CVA problems, CCP resolution and digital tokens

The week on Risk.net, August 22-28, 2020

7 days montage 280820

CVA desks arm themselves for the next crisis

March’s volatility forces dealers to fine-tune hedging strategies

Imperfect balance? Clearers weigh EU’s CCP resolution tools

Potential levels of loss mutualisation under EU rules are unnerving some clearing members

Barclays proposes new taxonomy for digital tokens

A common approach to classifying tokens is needed to prevent regulatory arbitrage, UK bank argues


COMMENTARY: What’s that in real money?

The inventors of cryptocurrency thought they were devising a new form of money. More than a decade later, we’re still trying to work out exactly what they and their followers did in fact come up with.

As TV host John Oliver said in his Last Week Tonight show a few years ago, crypto-assets are “everything you don’t understand about money combined with everything you don’t understand about computers”.

Blockchain applications have undergone a sort of Cambrian explosion in the past couple of years. Innumerable cryptocurrencies based on the bitcoin model have been launched – many have proved critically insecure or vulnerable to theft. Central banks around the world are pushing ahead with their own digital currency projects, Facebook’s Libra project has survived several rounds of criticism, and major financial institutions are testing the water around utility settlement coins and digital bonds.

This week, Risk.net reports on a new effort by Barclays – no slouch itself in the digital asset field – to regularise this expansion with a taxonomy of digital tokens. The result classifies tokens along seven different axes – but it will only be a first step towards the goal of consistent regulatory treatment.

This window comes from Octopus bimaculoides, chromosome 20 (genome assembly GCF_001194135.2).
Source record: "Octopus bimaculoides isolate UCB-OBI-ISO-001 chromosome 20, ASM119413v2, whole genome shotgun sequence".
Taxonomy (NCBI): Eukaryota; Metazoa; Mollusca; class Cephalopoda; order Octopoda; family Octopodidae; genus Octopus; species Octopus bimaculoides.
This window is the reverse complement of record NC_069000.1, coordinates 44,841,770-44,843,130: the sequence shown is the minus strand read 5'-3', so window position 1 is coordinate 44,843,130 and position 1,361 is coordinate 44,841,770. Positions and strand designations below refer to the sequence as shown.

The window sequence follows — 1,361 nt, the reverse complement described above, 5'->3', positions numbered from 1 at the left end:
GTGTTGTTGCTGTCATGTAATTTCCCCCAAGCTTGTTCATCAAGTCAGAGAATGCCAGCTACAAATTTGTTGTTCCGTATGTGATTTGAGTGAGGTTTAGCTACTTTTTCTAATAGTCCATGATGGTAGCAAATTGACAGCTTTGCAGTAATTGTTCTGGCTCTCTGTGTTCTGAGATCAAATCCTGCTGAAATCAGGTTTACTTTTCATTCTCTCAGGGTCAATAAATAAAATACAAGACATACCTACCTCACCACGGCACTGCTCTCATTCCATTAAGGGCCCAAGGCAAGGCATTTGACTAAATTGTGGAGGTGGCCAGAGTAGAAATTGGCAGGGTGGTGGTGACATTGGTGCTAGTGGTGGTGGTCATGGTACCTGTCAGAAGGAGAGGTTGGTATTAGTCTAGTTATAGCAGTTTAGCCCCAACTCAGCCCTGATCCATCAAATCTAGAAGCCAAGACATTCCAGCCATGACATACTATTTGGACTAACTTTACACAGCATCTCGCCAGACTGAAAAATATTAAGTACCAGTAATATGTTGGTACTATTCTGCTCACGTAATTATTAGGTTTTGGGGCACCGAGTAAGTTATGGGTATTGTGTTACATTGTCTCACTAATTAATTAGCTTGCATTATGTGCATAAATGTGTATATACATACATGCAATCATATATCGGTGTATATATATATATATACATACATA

Regulatory arbitrage is common enough even when everyone agrees on what’s actually being traded – when one country thinks something is a commodity and the other thinks it’s a currency or a security, the problems are far greater. So far, the main barrier to regulatory arbitrage with digital currencies has been simply that not enough people take them seriously as financial instruments of any kind – there really isn’t a big enough market to be worth arbitraging. But it’s looking increasingly likely that this will change.

Defining exactly what one particular digital token is will mean diving into the depths of financial philosophy: what exactly is it that makes money money? What are these strings of bits, legally speaking, and whose business will it be to oversee them? It will be tough for regulators to make the case that urgent attention needs to go to a market that is still very much in its experimental stages. But the case will need to be made if this new asset class is not to be an avenue for exploitation by ill-intentioned market participants.


STAT OF THE WEEK

Over the six years to 2019, Deutsche has reduced the underlying values for all 12 systemic risk indicators used to calculate its global systemically important bank score. The firm has slashed total exposures by 33%, to €1.18 trillion ($1.39 trillion). Exposures fell 8% between 2018 and 2019 alone.

 

QUOTE OF THE WEEK

“A consumer mortgage cannot be treated as a utility bill where you find out at the end of the month what the interest payment you owed was” – Ameez Nanjee, Freddie Mac, on the different conventions for calculating SOFR rates in securities markets and loan markets.

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